River Valley Counseling Center increases productivity and experience with telehealth
The Holyoke Clinic at River Valley Counseling Center in Holyoke, MA has always tried to make ends meet with its technology.
His efforts to revamp and improve his technology were all trial and error.
Staff were band-aiding their technologies, struggling to figure out what the root of the problems were when disruptions occurred. Was it the computer itself? Network connectivity? A bug in the signal? To put the extent of the problems into perspective, some hardware was more than ten years old; it could easily take clinicians five minutes just to reach the login screen.
“When we thought one thing was solved, another hurdle arose,” recalls Chassity Crowell-Miller, LICSW, a clinical social worker at the clinic. “This element of touch and go was particularly challenging for mental health care, where providers can help with sensitive and traumatic issues and were unnecessarily disrupted and inhibited by outdated technology.
“Overall, the ability to help our clinicians, as well as the treatment and overall experiences of our patients, has been negatively affected,” she added.
Importantly, the organization’s Holyoke Clinic caters to an underserved population, with many patients being of low socioeconomic status. Throughout the community, rates of poverty, school dropouts, substance abuse and violence are high.
“For vendors in our community and beyond, the past two years are nothing like what they’ve ever seen in the field,” Crowell-Miller observed. “In the early days of COVID, when many organizations and communities were able to seamlessly transition to virtual learning and working in order to continue their work, the Holyoke Clinic at River Valley Counseling Center was not set up for this shift. abrupt to technology.
“While telehealth has improved access to many outpatient services, marginalized patients – rural, poor, elderly and minority patients – may not have benefited equally from the expansion of telehealth. “, she continued. “With all of this in mind, the River Valley Advice Center needed to be provided with the necessary IT equipment, infrastructure and advice to support its employees at our Holyoke site – both in person and via telehealth. .”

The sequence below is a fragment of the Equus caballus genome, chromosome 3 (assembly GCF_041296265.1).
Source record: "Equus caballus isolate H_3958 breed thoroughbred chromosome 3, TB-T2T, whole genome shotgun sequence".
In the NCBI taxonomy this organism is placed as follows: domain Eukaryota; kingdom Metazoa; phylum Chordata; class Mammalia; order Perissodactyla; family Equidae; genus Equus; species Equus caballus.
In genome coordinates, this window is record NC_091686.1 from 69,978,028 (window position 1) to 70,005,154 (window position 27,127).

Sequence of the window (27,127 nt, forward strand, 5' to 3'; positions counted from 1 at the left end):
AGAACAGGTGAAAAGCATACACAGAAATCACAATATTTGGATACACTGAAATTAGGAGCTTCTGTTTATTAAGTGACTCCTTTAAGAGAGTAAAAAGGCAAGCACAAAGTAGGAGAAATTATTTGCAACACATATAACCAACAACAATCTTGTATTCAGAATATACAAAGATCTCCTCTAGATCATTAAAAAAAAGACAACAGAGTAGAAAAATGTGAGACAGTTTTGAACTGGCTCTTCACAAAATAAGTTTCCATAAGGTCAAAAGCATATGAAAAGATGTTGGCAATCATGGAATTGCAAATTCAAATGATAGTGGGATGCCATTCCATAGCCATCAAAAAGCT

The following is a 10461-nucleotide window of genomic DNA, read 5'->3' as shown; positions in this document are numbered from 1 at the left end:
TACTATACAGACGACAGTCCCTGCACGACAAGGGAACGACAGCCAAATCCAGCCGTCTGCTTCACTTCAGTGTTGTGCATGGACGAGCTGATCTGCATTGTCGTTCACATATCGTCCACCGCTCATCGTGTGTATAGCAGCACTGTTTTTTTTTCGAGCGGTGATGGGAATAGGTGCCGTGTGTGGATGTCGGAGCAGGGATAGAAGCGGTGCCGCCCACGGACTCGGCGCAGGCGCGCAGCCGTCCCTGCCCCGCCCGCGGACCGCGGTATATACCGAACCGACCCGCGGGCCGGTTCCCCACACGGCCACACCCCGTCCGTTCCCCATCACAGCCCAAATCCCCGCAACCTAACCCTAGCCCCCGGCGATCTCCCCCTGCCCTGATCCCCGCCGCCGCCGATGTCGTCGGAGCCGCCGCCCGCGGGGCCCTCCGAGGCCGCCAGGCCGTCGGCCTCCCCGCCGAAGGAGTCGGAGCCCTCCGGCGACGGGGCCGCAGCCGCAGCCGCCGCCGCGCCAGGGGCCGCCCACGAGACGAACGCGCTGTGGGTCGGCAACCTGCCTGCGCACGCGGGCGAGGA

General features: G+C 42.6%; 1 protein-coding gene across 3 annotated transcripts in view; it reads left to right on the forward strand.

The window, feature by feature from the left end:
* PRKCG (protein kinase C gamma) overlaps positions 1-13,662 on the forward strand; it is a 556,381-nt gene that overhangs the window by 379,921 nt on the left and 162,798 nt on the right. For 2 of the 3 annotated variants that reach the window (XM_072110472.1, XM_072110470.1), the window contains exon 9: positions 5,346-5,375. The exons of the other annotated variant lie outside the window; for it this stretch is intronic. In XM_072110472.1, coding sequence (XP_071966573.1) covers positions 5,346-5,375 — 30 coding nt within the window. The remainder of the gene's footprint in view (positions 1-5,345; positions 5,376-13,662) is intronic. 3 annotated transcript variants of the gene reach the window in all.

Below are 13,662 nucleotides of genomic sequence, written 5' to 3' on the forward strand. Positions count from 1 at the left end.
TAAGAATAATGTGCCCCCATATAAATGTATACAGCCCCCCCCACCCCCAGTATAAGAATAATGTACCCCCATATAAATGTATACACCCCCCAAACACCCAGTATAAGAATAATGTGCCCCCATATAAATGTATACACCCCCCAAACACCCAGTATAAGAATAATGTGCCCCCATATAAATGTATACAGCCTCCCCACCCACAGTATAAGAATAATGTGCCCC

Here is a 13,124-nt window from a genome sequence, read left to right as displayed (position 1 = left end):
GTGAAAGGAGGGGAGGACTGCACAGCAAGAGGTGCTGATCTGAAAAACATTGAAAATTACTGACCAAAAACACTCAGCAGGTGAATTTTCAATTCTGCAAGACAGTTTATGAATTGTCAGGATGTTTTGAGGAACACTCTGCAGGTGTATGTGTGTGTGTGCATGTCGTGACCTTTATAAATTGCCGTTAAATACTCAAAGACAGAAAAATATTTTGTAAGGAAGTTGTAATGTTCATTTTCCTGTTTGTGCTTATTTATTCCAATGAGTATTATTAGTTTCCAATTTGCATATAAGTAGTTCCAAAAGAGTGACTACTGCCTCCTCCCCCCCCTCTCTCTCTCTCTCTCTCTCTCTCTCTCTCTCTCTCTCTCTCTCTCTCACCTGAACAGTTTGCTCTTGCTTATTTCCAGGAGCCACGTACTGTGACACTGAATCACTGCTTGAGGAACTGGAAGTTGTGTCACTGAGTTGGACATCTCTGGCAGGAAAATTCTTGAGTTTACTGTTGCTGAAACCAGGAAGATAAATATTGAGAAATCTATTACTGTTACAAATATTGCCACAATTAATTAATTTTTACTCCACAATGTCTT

The cost of outdated technology is often not discussed, but for vendors to do their jobs effectively, a solid technology infrastructure is a table-top requirement, said Stephen Moss, senior vice president and general manager, workforce. connected work, at Insight, an IT and health company. infrastructure company.
“The past two years have forced healthcare providers to catch up on IT and dramatically accelerate digital transformation,” he said. “For many like River Valley Counseling Center, you have to start with the basics.
“They deal with the impact of legacy infrastructure that is sometimes decades old, not to mention extremely outdated devices that amplify the frustration of resources that should facilitate their work, actually hampering their ability to care for patients,” he said. he continued.
River Valley challenges stood out from Insight.
“To help, we focused on how to improve productivity and the customer experience, particularly to address lag and frozen sessions during telehealth consultations,” Moss explained. “A simple upgrade to 50 new Intel-powered desktops and laptops made daily multitasking an afterthought rather than a source of frustration for clinic staff.
“Being able to hold a telehealth session without hanging up not only allows medical providers in River Valley to more effectively meet the needs of their clients, eliminating disruptions, they gain credibility and the ability to treat more people on a daily basis,” he added.
The Insight and Intel teams have taken a hands-on approach to delivering and implementing the right technology, at the right price, said Jason Kimrey, vice president, US Channels and Partner Programs, Intel.
“The strategy was informed by the mindset that having the best technology was the most effective way to maximize productivity for River Valley and its advisors,” he said. “To help guide the process, we collaborated and leveraged our ecosystem of partners to understand the unique challenges and pain points of the organization.”